US-Intl keymap (was: Re: X server acting funny when displaying remote KDE session)

Stefan Heinzmann
Thu Jun 19 13:11:00 GMT 2003

 --- Alexander Gottwald
<> schrieb: 
> On Wed, 18 Jun 2003, Stefan Heinzmann wrote:
> > Fair enough. What do I need to know (read) in order to
> create
> > that map?
> You need to know how the english international keyboard
> differs
> from the norml english keyboard and extend the us_intl map
> with
> these combinations.

Well, I know how the keyboard differs, but I have
difficulties converting that into the format used by Xfree86.
I did some reading but am not much wiser. Let me first
describe in prose how the keyboard behaves, maybe you can
give me a few tips how to turn that into a keymap file:

The keys are marked exactly as on an ordinary US keyboard (I
have found noone who sells keyboards with the special
characters printed onto the keys). The US-international
keymap is aimed at making most of the symbols in a Latin-1
charset (or the Windows extension of it called CP-1252)
available. It therefore supports the following languages
directly without switching the keyboard layout: French,
Spanish, Catalan, Basque, Portuguese, Italian, Albanian,
Rhaeto-Romanic, Dutch, German, Danish, Swedish, Norwegian,
Finnish, Faroese, Icelandic, Irish, Scottish, English,
Afrikaans and Swahili. The main problem is that the Euro sign
is mapped to code position 0x80, which is only defined in the
Windows extension.

The following 5 keys are dead, that is they combine with the
key typed after it. They provide their literal character when
followed by pressing the space key or a key that does not
combine with it:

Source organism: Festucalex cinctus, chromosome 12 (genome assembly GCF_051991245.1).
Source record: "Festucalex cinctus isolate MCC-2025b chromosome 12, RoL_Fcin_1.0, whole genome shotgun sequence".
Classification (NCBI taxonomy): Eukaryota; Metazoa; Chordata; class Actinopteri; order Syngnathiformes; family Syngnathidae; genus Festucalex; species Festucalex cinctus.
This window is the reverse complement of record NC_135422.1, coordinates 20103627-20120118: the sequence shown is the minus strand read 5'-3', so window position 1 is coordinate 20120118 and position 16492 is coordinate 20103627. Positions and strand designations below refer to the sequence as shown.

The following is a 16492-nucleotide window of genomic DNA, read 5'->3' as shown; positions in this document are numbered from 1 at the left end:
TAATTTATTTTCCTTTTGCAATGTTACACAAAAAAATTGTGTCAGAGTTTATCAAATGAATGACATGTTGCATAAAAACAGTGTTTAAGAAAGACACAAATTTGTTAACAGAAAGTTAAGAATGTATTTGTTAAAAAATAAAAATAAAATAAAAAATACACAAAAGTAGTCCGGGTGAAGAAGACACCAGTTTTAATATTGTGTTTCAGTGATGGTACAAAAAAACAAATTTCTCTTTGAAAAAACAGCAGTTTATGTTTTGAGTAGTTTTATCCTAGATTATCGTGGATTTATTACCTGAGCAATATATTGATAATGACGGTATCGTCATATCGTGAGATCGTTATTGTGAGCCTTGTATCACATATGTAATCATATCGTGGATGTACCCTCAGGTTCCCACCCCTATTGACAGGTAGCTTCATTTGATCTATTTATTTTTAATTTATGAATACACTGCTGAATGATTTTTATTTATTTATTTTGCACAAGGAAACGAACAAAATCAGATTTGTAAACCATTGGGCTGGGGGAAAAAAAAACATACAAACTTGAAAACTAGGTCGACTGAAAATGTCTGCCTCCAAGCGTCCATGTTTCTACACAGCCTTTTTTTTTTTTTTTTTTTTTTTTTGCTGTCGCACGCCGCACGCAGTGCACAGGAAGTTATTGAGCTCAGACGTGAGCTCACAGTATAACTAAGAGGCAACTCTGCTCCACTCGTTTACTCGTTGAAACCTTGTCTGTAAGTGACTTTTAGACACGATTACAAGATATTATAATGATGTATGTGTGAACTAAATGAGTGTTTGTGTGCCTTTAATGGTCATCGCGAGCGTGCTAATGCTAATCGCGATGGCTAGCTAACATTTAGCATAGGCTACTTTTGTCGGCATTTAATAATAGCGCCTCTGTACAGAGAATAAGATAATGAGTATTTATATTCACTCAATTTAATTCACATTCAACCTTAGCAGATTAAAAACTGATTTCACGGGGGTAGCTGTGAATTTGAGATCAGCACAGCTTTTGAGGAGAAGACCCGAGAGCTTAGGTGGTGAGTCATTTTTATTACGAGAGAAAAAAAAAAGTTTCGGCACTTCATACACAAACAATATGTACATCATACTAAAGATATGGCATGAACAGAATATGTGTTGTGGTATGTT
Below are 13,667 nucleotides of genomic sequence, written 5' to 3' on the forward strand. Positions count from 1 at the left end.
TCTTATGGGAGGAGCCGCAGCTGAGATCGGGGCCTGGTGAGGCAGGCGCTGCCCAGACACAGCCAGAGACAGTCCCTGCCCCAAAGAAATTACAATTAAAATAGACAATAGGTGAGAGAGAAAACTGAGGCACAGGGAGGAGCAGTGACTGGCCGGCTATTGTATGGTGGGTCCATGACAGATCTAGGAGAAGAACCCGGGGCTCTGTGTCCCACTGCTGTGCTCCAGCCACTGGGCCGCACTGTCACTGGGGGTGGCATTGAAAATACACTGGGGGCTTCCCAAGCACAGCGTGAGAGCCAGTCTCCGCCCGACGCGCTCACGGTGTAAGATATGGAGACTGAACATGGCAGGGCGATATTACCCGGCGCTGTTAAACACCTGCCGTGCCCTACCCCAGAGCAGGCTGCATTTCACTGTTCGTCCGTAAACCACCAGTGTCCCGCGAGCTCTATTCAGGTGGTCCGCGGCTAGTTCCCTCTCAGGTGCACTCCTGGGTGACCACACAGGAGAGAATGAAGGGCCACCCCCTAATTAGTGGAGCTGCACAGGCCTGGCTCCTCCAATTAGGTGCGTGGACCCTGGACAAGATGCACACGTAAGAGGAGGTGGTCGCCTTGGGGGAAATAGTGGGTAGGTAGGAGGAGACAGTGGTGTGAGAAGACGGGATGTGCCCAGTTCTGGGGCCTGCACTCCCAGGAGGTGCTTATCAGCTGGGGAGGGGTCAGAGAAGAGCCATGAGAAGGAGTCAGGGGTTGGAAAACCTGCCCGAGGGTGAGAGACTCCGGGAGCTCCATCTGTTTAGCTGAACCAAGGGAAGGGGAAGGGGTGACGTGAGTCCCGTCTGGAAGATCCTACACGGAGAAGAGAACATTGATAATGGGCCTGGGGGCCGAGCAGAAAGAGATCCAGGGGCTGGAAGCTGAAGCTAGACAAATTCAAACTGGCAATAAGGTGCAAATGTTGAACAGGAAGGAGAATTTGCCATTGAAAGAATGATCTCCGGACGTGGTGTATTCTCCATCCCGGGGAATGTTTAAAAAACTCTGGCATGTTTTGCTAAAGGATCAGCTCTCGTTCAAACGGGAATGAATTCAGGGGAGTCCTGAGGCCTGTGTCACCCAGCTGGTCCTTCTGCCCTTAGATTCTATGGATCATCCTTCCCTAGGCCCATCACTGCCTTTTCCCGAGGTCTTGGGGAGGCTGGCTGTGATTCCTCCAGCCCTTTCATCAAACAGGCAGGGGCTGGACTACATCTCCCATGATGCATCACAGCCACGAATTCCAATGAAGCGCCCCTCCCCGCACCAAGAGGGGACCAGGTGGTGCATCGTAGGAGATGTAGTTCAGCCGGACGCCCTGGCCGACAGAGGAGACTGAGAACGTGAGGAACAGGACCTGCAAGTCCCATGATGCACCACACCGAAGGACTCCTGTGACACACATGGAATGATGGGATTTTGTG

^ produces ÂÊÎÔÛâêîôû
  ~ produces ÃÑÕãñõ
  ` produces ÀÈÌÒÙàèìòù
  ' produces ÁÇÉÍÓÚÝáçéíóúý
  " produces ÄËÏÖÜäëïöüÿ
Note that the y with diaresis has only a lowercase form and
that the single apostrophe can also be used to form the c
with cedilla. (I hope that the mail system doesn't garble the

The right-hand Alt key is used as a shift-key to produce
alternate characters together with most of the other keys in
the same way as the AltGr key on german keyboards. The left
Alt key keeps is traditional meaning. Below are the
characters that can be produced using this method. The four
lines show the character unshifted, Shift, AltGr, and

¡²³¤€¼½¾‘’¥×¬ äåé®þüúíóö«»áßð     ø¶´æ ©  ñµç ¿
¹  £       ÷¦ ÄÃ
É ÞÜÚÍÓÖ  Á§Ð     Ø°¨Æ ¢  Ñ Ç  

Note that the Euro sign is entered with AltGr-5, but this
will not work with Latin-1 (ISO-8859-1).

Note also that there are a few characters in the Latin-1
character set that can not be entered using the
US-international keymap, for example · or ±. Since there are
a few blank spots in the above 4 lines, it would be
conceivable to fill them with the missing characters so as to
support the complete Latin-1 charset.

In order to turn that into a keymap for Xfree86, I would need
to know a few things:

o  How do I specify which keys a dead key combines with and
what the resulting character is for each of those

o  Each character seems to have a symbolic name which I have
to use in the keymap (such as 'asciitilde'). Where is the
mapping between symbolic name and character code documented?

o  The keys themselves also have symbolic names, where is the
mapping between key scan code and symbolic name documented?

> > have a remote session. And it can't just be a frontend
> for
> > the X tools because I get a display of the layout in the
> > taskbar at the bottom, and I doubt that they bother
> asking
> > the (remote) X server for that info.
> Zou can disable this feature

--^-- Keyboard confusion between US and German? :-)

> and AFAIK the layout changer
> does 
> query the server which layout is currently set. You can
> test
> it by changing the map with setxkbmap.

You're right, there seems to be more to it than I noticed
originally, I'll experiment some more. Deep waters...



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